The total earnings of those in the work release program was $809,171, of which $137,819 was paid back in taxes, about $134,000 was paid in fines and fees, and the program provided a total savings to the state of $427,354. 

Work release program participants who are employed by an outside employer can make as much as $14 an hour, yet those who are tasked with working at an MDOC site have a lower wage. However, Lum said the participants gain something much more valuable than money; they learn work ethic and other skills that help them keep a job.

There are limitations to who can participate. Lum said participants cannot have an escape conviction in the past five years, cannot be more than two years out from release, and cannot be a sex offender, to name a few restrictions on participation.

State Senator Juan Barnett (D), the Senate Corrections Committee Chairman, inquired about the racial make-up of the program. 

Lum told Barnett that the work release program was previously capped at 25 participants, of which 12 were black and 11 were white. Since the program’s inception, 35 participants were white and 29 were black. 

State Senator Kabir Karriem (D) expressed concern for those who are unable to join the MDOC Works program, which could mean they will not be able to find sustainable employment upon release. Senator Barnett asked if the current model would be successful if expanded across all of MDOC. 

“I think it can be successful if done properly, and I like the fact that we have created units of essentially looking at this with 25 participants in this particular unit to give us good metrics to be able to judge and replicate it,” Lum said.

He went on to say that there are several areas across the state where employers are willing to hire those currently incarcerated but working in a work release program. With the right parameters in place, Lum believes without question that expanding the program could be successful for the state and the individuals and families involved.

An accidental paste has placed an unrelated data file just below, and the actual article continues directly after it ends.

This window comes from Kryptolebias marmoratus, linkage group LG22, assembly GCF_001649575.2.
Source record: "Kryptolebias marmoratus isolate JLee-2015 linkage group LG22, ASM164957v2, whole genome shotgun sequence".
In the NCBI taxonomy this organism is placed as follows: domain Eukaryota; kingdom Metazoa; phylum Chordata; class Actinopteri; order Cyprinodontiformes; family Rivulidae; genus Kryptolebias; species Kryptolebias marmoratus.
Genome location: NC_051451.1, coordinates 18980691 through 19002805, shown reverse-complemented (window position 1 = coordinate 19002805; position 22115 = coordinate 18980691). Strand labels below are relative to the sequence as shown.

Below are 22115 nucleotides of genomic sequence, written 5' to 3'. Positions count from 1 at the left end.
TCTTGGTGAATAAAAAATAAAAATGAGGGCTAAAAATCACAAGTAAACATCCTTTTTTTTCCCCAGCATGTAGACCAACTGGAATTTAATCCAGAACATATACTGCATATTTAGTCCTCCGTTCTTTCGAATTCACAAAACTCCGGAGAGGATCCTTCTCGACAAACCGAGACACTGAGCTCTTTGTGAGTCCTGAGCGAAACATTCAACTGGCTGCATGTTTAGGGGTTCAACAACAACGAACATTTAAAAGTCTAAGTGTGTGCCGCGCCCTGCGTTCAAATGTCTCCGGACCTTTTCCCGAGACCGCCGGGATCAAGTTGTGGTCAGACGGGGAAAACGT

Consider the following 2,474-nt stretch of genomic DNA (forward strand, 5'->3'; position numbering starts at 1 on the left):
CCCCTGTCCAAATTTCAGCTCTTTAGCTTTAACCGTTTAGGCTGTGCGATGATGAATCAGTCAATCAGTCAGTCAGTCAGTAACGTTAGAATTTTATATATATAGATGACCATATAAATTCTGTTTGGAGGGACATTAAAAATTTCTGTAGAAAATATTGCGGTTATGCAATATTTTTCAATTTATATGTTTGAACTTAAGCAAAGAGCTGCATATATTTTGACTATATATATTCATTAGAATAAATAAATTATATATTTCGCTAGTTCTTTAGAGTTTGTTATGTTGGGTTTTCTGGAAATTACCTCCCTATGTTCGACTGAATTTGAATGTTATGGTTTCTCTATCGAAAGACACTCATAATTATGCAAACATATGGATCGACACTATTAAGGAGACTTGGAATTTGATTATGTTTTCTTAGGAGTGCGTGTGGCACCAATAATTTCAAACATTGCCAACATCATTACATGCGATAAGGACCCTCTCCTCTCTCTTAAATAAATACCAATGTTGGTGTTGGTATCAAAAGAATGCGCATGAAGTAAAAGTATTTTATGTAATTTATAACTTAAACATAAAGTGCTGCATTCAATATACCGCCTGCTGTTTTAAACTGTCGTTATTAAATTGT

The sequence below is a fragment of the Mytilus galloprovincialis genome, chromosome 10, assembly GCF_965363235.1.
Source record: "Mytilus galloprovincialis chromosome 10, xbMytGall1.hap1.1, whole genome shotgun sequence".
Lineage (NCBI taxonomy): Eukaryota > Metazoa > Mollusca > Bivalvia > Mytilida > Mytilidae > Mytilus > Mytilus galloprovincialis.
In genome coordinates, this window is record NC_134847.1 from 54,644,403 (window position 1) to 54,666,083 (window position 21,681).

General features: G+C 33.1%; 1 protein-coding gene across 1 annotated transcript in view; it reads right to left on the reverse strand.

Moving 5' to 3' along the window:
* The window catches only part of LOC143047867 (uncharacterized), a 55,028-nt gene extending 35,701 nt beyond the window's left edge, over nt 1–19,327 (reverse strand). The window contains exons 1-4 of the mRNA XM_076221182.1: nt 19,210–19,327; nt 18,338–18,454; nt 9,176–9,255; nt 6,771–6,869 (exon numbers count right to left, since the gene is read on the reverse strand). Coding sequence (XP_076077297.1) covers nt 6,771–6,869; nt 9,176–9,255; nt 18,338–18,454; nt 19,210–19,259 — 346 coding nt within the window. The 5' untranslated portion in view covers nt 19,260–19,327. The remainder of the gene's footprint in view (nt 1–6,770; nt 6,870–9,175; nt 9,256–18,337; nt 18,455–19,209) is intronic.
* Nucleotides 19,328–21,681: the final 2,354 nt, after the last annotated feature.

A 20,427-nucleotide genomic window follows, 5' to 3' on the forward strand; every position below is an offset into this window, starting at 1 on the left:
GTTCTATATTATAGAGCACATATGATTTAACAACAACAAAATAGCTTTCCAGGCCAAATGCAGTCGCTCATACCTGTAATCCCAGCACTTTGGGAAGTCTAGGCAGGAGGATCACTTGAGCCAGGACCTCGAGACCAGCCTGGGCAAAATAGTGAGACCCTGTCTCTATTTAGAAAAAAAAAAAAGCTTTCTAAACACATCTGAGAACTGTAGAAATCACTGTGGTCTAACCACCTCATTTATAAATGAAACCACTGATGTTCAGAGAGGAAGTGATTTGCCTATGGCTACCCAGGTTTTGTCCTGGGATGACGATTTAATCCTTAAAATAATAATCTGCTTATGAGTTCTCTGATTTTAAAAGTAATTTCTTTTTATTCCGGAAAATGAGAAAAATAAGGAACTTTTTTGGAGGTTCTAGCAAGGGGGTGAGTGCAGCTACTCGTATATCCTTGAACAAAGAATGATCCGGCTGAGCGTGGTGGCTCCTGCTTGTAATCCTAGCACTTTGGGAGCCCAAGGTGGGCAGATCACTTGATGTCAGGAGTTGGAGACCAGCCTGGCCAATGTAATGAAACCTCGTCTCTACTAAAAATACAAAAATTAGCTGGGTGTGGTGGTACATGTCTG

“I would say when you look at taxes paid, and total fines and fees, I have a hard time understanding how anybody could be against $270,000 being paid back to the state in some form by those who are currently incarcerated,” Lum said. 

Senate Committee members also heard a success story from a former MDOC inmate who now works for the agency’s “Thinking for Change” program. Paige Miller said her path to incarceration started when she fell into depression leading to her abuse of prescription medication and later stealing prescription pads from her husband, who is a doctor, to procure those drugs. She eventually ended up with a methamphetamine addiction. 

Miller said her life was great before that spiral. She was married to a doctor and had a college degree, but her drug addiction resulted in her arrest in her fifties.

“I didn’t even turn myself in like a normal person. U.S. Marshals had to come get me,” Miller described. “I was a train wreck of a human being when I landed in the Mississippi Department of Corrections.”

Today, Miller travels four days a week, going from prison to prison to inspire other inmates as part of the “Thinking for Change” program.

“If you get your mind right, your life will change,” Miller said.

Lum said Miller is employed by MDOC’s reentry team, which not only prepares outgoing inmates for their first job back into society, but more importantly gives them the skills needed to ensure they can land subsequent jobs should they encounter more speed bumps in life.

About the Author(s)
author profile image

Jeremy Pittari

Jeremy Pittari is a lifelong resident of the Gulf Coast. Born and raised in Slidell, La., he moved to South Mississippi in the early 90s. Jeremy earned an associate in arts from Pearl River Community College and went on to attend the University of Southern Mississippi, where he earned a bachelor's of arts in journalism. A week after Hurricane Katrina, he started an internship as a reporter with the community newspaper in Pearl River County. After graduation, he accepted a full-time position at that news outlet where he covered the recovery process post Katrina in Pearl River and Hancock Counties. For nearly 17 years he wrote about local government, education, law enforcement, crime, business and a variety of other topics. Email Jeremy: